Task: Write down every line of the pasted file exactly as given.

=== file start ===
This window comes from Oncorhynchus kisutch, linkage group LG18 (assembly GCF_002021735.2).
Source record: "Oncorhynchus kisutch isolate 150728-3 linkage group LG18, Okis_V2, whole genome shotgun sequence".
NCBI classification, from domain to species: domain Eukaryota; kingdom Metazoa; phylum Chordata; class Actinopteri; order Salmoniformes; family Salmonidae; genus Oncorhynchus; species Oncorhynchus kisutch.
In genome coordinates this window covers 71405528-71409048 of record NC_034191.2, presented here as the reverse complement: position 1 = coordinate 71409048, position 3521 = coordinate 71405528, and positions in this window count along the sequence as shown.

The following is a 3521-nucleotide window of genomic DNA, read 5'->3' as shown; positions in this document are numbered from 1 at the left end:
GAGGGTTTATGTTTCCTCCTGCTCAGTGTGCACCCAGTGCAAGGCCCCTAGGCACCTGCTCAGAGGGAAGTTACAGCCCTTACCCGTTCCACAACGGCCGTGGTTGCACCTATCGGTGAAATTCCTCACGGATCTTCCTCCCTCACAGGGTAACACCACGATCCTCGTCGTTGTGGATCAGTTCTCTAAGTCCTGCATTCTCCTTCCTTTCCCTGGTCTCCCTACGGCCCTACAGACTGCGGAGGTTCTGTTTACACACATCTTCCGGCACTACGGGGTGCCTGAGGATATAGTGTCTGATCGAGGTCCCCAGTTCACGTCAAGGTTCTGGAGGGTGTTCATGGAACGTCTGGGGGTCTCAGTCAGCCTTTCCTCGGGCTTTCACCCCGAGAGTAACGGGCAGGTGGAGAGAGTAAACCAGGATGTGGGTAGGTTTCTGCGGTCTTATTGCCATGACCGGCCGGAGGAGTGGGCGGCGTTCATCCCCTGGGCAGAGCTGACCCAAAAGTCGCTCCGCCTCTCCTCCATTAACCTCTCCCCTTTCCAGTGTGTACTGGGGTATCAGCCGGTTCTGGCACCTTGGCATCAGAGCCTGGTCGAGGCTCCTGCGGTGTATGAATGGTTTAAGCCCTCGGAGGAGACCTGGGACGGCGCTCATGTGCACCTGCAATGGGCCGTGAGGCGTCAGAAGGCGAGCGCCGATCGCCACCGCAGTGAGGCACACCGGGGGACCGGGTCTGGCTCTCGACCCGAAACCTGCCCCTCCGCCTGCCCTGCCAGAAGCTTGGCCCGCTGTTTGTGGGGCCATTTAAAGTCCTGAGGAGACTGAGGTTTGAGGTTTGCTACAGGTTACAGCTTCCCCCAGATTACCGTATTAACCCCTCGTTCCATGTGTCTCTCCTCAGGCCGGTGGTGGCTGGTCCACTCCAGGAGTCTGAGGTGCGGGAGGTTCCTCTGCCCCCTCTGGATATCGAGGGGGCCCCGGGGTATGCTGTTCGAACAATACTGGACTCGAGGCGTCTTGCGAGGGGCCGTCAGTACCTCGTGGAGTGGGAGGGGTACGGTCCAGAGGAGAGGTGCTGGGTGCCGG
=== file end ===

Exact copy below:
This window comes from Oncorhynchus kisutch, linkage group LG18 (assembly GCF_002021735.2).
Source record: "Oncorhynchus kisutch isolate 150728-3 linkage group LG18, Okis_V2, whole genome shotgun sequence".
NCBI classification, from domain to species: domain Eukaryota; kingdom Metazoa; phylum Chordata; class Actinopteri; order Salmoniformes; family Salmonidae; genus Oncorhynchus; species Oncorhynchus kisutch.
In genome coordinates this window covers 71405528-71409048 of record NC_034191.2, presented here as the reverse complement: position 1 = coordinate 71409048, position 3521 = coordinate 71405528, and positions in this window count along the sequence as shown.

The following is a 3521-nucleotide window of genomic DNA, read 5'->3' as shown; positions in this document are numbered from 1 at the left end:
GAGGGTTTATGTTTCCTCCTGCTCAGTGTGCACCCAGTGCAAGGCCCCTAGGCACCTGCTCAGAGGGAAGTTACAGCCCTTACCCGTTCCACAACGGCCGTGGTTGCACCTATCGGTGAAATTCCTCACGGATCTTCCTCCCTCACAGGGTAACACCACGATCCTCGTCGTTGTGGATCAGTTCTCTAAGTCCTGCATTCTCCTTCCTTTCCCTGGTCTCCCTACGGCCCTACAGACTGCGGAGGTTCTGTTTACACACATCTTCCGGCACTACGGGGTGCCTGAGGATATAGTGTCTGATCGAGGTCCCCAGTTCACGTCAAGGTTCTGGAGGGTGTTCATGGAACGTCTGGGGGTCTCAGTCAGCCTTTCCTCGGGCTTTCACCCCGAGAGTAACGGGCAGGTGGAGAGAGTAAACCAGGATGTGGGTAGGTTTCTGCGGTCTTATTGCCATGACCGGCCGGAGGAGTGGGCGGCGTTCATCCCCTGGGCAGAGCTGACCCAAAAGTCGCTCCGCCTCTCCTCCATTAACCTCTCCCCTTTCCAGTGTGTACTGGGGTATCAGCCGGTTCTGGCACCTTGGCATCAGAGCCTGGTCGAGGCTCCTGCGGTGTATGAATGGTTTAAGCCCTCGGAGGAGACCTGGGACGGCGCTCATGTGCACCTGCAATGGGCCGTGAGGCGTCAGAAGGCGAGCGCCGATCGCCACCGCAGTGAGGCACACCGGGGGACCGGGTCTGGCTCTCGACCCGAAACCTGCCCCTCCGCCTGCCCTGCCAGAAGCTTGGCCCGCTGTTTGTGGGGCCATTTAAAGTCCTGAGGAGACTGAGGTTTGAGGTTTGCTACAGGTTACAGCTTCCCCCAGATTACCGTATTAACCCCTCGTTCCATGTGTCTCTCCTCAGGCCGGTGGTGGCTGGTCCACTCCAGGAGTCTGAGGTGCGGGAGGTTCCTCTGCCCCCTCTGGATATCGAGGGGGCCCCGGGGTATGCTGTTCGAACAATACTGGACTCGAGGCGTCTTGCGAGGGGCCGTCAGTACCTCGTGGAGTGGGAGGGGTACGGTCCAGAGGAGAGGTGCTGGGTGCCGG